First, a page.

There are four subcategories of lateral epicondylitis:
Clinical diagnosis begins with a health history and physical exam. Diagnostic ultrasound may be used to confirm diagnosis and rule out other causes of elbow pain.
Some conditions that mimic tennis elbow include:
A 48 year old female writer presented at our clinic with pain in her lateral elbow. She had been diagnosed with lateral epicondylitis, and treated with steroid injections. When her symptoms were not resolved, she went to another practitioner who treated her elbow with extracorporeal shock wave therapy (ESWT) and five months of physical therapy. Nine months later, she was still in pain.
We used diagnostic ultrasonography to examine her elbow, and found no evidence of tendinosis at the lateral epicondyle, but we did discover a compression of the posterior interosseous nerve (PIN), which is a common mimicker of tennis elbow, and which is easily missed on MRI. Diagnostic ultrasound provides a clear image of the structures of the elbow in motion, in real time, offering precise insight into the nature and cause of the patient’s elbow pain. Early diagnosis with ultrasound can spare the patient ineffective conservative treatment approaches, and unnecessary surgery.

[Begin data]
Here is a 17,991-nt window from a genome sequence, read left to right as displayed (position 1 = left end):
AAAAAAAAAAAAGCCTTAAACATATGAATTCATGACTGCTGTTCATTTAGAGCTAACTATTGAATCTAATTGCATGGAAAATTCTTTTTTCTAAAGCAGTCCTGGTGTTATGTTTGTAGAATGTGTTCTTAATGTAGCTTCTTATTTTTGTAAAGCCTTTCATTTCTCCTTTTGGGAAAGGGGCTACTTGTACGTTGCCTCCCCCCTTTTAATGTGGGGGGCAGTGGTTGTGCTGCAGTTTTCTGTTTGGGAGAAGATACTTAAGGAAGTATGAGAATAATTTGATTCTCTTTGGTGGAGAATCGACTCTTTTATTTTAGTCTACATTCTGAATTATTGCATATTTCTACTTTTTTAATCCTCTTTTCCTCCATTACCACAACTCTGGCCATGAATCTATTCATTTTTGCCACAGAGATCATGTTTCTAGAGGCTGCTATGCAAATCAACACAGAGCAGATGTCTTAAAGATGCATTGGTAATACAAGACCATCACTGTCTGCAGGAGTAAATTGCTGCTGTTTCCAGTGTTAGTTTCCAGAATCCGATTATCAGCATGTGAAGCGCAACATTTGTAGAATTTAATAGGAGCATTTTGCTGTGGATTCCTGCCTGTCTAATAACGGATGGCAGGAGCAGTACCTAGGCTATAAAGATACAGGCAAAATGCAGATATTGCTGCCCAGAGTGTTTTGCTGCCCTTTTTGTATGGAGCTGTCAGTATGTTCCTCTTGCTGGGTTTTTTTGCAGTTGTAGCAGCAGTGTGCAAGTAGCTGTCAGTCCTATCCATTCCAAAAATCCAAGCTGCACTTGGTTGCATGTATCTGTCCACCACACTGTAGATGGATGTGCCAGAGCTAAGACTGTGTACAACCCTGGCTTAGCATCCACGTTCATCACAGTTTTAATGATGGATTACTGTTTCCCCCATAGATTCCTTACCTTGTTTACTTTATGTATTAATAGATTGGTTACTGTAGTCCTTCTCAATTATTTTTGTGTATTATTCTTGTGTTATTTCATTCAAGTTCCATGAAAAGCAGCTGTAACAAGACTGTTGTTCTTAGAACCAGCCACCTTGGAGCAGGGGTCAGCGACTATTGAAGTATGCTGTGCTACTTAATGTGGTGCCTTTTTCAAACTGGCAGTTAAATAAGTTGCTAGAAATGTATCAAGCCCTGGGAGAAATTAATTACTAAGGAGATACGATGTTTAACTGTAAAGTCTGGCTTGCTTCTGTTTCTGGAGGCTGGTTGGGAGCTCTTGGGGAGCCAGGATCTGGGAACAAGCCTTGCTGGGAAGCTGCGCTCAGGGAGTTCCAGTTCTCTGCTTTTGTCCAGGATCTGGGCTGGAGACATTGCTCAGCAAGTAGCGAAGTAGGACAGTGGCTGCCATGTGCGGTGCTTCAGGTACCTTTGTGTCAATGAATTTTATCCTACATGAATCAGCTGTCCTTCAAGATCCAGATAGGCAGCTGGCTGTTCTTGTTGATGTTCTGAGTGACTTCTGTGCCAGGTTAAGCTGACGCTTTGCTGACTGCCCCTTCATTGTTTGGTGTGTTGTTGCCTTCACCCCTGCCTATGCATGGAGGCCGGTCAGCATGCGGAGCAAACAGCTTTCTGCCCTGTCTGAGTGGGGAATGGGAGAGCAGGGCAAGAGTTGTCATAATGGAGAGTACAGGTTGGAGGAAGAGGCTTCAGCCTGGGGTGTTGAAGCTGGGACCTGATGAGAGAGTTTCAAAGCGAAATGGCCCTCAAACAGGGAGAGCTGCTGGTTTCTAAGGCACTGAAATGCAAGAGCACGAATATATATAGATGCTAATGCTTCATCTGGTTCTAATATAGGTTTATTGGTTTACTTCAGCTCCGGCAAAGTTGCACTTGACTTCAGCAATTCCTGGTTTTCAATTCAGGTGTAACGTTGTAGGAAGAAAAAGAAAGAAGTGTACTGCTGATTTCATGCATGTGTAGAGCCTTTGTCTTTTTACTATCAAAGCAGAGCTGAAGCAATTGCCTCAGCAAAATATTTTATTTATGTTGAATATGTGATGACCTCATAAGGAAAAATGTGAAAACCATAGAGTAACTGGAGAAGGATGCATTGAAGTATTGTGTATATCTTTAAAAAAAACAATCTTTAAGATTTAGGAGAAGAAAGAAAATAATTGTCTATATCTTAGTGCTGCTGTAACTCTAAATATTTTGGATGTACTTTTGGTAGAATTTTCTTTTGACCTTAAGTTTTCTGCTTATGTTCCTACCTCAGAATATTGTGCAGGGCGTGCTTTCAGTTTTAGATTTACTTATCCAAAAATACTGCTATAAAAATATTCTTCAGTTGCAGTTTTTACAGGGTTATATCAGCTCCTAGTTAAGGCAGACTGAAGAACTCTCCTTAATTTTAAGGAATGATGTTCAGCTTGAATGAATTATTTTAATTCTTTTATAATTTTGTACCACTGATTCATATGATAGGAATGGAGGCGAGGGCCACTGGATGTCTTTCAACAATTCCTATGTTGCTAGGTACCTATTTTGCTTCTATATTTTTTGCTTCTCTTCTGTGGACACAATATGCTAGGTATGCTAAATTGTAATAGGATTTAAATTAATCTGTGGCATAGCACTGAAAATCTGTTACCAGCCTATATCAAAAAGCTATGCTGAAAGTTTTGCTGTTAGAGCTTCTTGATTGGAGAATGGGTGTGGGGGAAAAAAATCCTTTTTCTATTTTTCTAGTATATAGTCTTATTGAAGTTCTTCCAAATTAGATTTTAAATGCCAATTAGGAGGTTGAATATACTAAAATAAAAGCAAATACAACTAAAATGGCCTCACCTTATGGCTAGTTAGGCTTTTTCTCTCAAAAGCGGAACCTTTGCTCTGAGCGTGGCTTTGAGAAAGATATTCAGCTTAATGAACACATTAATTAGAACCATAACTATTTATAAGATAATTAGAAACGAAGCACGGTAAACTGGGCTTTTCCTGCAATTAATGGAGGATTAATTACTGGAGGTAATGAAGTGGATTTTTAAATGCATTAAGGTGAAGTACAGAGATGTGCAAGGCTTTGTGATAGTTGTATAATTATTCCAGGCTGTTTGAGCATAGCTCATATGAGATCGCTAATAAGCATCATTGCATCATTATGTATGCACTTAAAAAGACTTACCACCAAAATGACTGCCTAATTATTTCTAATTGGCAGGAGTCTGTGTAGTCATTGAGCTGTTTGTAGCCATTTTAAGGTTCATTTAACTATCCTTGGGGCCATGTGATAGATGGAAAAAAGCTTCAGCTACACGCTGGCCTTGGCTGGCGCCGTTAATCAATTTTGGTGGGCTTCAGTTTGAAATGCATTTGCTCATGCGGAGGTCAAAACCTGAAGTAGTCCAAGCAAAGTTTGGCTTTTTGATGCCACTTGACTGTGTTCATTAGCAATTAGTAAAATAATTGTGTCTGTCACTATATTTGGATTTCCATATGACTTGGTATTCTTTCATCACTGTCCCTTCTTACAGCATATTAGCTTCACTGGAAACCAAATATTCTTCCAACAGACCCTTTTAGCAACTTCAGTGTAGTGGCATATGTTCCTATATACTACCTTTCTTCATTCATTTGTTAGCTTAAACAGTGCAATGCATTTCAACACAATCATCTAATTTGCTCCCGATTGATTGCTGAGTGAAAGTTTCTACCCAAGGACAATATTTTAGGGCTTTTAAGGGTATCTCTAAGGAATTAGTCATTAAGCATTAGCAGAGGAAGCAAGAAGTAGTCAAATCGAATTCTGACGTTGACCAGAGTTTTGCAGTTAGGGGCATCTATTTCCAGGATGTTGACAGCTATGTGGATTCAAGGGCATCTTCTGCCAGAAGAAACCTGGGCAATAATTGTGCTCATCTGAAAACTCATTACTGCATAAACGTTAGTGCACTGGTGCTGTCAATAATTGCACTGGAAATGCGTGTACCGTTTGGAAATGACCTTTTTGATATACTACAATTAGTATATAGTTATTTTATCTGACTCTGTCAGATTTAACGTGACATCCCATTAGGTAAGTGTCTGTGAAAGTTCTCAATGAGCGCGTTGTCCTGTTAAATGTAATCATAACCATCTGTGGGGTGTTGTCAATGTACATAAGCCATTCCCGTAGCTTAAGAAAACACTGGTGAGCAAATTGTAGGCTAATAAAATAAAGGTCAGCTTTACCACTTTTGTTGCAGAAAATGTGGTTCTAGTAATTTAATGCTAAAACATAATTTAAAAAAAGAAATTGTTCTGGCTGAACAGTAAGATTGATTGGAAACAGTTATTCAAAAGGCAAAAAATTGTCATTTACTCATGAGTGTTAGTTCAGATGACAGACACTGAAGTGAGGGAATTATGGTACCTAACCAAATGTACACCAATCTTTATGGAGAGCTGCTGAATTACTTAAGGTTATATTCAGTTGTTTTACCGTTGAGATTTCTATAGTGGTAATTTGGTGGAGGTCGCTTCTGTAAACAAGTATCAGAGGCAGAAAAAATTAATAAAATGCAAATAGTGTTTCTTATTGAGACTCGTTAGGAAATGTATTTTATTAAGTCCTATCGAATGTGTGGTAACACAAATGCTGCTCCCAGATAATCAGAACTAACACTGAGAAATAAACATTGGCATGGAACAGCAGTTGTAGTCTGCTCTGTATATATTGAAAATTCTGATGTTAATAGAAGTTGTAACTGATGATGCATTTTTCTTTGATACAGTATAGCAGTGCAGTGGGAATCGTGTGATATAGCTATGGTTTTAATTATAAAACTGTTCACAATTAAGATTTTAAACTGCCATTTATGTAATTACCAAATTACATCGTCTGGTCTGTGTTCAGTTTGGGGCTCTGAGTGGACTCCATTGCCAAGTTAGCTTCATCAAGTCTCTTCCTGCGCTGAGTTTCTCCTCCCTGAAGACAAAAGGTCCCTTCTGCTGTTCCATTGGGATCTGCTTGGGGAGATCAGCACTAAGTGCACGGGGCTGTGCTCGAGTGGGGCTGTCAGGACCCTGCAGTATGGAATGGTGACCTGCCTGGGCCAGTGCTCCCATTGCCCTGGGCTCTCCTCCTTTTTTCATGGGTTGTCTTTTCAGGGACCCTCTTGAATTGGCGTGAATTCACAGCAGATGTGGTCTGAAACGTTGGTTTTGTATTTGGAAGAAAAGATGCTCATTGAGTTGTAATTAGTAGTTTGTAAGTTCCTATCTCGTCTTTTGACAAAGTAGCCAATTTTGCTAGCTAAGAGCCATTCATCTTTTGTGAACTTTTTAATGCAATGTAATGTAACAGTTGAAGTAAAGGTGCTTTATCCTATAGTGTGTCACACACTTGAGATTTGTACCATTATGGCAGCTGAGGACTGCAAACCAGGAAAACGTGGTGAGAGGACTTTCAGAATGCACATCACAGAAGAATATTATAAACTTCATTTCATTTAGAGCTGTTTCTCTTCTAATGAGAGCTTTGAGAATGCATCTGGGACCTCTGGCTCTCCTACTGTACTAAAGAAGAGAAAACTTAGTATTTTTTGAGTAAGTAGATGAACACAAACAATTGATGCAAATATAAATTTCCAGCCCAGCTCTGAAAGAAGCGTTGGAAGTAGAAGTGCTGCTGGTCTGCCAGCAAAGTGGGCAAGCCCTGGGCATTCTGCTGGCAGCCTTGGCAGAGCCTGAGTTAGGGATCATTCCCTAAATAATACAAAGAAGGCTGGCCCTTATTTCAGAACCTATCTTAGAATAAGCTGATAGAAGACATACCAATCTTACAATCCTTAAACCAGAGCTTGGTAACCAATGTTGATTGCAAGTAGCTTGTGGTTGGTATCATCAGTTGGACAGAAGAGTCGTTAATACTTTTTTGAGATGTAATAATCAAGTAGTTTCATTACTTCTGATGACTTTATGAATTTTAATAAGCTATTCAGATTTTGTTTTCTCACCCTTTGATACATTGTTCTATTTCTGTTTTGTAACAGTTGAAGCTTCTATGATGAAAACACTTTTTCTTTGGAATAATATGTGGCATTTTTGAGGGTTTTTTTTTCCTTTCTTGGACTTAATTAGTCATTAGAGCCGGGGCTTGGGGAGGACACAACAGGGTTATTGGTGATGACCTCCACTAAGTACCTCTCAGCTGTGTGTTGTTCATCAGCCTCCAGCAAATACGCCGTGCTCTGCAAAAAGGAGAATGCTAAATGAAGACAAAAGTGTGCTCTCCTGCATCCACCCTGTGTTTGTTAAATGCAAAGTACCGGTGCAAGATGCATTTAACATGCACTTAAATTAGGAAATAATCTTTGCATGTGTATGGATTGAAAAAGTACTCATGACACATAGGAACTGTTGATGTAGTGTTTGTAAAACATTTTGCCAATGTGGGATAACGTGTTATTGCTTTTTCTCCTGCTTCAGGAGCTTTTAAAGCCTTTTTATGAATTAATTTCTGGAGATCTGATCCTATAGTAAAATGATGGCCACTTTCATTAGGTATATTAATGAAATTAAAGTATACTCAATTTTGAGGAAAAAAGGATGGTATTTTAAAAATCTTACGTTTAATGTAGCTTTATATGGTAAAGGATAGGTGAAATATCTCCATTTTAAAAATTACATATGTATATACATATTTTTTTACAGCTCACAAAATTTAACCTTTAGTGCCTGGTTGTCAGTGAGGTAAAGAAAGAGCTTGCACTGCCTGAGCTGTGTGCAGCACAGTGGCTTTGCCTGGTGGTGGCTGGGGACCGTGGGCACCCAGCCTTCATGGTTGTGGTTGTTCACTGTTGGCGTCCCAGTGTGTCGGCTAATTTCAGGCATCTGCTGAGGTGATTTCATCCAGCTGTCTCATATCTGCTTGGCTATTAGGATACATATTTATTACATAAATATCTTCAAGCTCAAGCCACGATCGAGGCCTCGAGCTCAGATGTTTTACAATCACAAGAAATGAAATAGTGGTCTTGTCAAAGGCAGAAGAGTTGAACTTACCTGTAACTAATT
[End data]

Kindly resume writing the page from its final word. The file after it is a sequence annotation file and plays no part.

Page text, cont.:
There are several risk factors that predispose a patient to tennis elbow:
Poor grip strength associated with disrupted coordination of the shoulder-elbow-wrist connection is a primary dysfunction of people with tennis elbow, which in turn leads to pain in the lateral epicondyle. Therapeutic exercise has long been the mainstay of treatment for severe elbow pain. Isometric exercise is sometimes effective in reducing pain when held in a non-compressed position. Extracorporeal shockwave therapy has been shown to have a high rate of success in treating lateral epicondylitis.
At NYDNR, we use a holistic and comprehensive approach to treat our patients with tennis elbow pain. After diagnosis using real-time ultrasound, we follow up with innovative therapeutic treatments, including:
For the best elbow pain treatment to help you heal quickly and improve your performance, contact NYDNR today. We are the very best clinic to treat tennis elbow in NYC.